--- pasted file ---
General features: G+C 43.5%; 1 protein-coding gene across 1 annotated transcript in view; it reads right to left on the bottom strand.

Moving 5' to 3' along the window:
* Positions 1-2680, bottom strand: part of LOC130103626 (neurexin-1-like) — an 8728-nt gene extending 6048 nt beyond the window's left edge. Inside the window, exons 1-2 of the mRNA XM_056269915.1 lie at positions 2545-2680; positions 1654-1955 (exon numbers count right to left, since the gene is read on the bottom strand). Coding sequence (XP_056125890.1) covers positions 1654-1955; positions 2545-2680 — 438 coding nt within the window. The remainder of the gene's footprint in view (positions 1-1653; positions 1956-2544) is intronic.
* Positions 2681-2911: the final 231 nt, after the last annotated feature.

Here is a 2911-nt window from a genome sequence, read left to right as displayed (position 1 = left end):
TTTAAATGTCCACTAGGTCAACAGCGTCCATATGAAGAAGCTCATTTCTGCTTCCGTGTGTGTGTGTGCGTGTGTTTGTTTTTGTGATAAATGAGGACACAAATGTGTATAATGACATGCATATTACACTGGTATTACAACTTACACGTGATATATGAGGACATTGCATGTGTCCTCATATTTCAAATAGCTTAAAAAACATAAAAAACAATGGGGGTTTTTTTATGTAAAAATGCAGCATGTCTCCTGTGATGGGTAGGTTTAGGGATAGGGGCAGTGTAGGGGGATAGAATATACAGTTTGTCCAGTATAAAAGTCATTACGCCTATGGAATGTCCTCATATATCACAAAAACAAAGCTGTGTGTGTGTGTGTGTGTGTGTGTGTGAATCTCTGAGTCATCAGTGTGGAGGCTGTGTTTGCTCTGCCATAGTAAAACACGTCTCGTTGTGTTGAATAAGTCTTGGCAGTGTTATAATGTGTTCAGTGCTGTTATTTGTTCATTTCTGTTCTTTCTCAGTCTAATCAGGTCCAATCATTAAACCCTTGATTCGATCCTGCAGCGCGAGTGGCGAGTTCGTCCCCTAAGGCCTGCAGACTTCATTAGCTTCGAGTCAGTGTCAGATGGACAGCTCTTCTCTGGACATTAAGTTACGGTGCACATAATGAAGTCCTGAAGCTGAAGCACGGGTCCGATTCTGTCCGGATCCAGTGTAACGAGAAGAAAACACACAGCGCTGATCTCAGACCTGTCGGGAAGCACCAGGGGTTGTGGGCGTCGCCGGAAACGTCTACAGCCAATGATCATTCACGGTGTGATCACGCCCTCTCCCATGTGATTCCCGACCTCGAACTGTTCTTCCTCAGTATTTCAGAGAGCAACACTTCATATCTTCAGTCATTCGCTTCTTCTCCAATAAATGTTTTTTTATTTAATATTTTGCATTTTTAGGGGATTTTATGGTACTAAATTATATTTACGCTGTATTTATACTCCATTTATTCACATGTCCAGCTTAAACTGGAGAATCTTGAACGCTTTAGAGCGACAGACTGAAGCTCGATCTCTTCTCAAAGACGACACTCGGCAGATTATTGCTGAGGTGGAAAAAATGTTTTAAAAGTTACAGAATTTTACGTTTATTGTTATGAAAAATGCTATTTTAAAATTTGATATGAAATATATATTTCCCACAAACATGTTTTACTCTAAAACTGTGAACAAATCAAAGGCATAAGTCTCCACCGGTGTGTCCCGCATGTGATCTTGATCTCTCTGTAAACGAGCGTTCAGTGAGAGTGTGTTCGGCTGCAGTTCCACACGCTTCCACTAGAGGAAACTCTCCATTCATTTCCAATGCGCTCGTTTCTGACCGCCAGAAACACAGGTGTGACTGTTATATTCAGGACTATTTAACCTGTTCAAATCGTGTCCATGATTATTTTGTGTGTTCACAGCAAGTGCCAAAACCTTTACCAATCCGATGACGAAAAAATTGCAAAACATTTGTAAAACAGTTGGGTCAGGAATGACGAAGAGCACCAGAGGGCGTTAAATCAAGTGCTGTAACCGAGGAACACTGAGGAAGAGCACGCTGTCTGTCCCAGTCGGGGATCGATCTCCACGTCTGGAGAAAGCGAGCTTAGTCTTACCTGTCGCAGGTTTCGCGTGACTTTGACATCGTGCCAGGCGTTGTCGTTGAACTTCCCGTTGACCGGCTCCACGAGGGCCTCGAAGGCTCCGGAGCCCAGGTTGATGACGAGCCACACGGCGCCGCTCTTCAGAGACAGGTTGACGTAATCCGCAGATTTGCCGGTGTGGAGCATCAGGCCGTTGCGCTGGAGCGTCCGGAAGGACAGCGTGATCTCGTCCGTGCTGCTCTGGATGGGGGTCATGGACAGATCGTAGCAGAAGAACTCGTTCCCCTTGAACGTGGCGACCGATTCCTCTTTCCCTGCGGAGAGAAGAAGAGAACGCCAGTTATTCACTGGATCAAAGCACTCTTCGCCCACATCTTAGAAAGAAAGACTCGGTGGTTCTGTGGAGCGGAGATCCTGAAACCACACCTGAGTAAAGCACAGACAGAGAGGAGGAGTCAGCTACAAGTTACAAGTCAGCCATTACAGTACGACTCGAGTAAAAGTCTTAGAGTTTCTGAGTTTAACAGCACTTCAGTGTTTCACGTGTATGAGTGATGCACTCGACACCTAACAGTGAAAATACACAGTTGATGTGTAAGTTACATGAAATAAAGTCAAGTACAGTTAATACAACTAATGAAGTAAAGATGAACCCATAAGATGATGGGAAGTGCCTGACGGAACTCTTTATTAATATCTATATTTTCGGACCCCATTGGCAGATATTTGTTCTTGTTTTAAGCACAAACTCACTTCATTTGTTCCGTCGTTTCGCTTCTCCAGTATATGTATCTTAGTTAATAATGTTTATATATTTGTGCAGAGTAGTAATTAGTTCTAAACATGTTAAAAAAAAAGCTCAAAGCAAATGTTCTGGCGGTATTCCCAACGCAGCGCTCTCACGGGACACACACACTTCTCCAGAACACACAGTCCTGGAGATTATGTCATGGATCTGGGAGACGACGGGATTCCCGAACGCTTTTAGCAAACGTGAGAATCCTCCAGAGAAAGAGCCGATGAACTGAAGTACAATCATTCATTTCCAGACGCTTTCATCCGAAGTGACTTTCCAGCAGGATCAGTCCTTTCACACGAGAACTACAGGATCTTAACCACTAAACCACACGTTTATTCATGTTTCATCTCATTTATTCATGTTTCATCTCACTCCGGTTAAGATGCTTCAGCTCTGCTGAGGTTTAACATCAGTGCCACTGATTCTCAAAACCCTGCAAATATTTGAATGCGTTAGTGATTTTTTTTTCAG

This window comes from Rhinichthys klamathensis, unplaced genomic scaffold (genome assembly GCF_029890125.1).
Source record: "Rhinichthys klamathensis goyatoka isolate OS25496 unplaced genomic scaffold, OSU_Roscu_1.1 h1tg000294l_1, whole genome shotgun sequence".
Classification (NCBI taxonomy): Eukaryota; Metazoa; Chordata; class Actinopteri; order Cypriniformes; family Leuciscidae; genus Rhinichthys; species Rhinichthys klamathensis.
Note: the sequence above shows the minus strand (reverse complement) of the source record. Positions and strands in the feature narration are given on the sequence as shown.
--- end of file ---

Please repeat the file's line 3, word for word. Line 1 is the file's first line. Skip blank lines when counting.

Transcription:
* Positions 1-2680, bottom strand: part of LOC130103626 (neurexin-1-like) — an 8728-nt gene extending 6048 nt beyond the window's left edge. Inside the window, exons 1-2 of the mRNA XM_056269915.1 lie at positions 2545-2680; positions 1654-1955 (exon numbers count right to left, since the gene is read on the bottom strand). Coding sequence (XP_056125890.1) covers positions 1654-1955; positions 2545-2680 — 438 coding nt within the window. The remainder of the gene's footprint in view (positions 1-1653; positions 1956-2544) is intronic.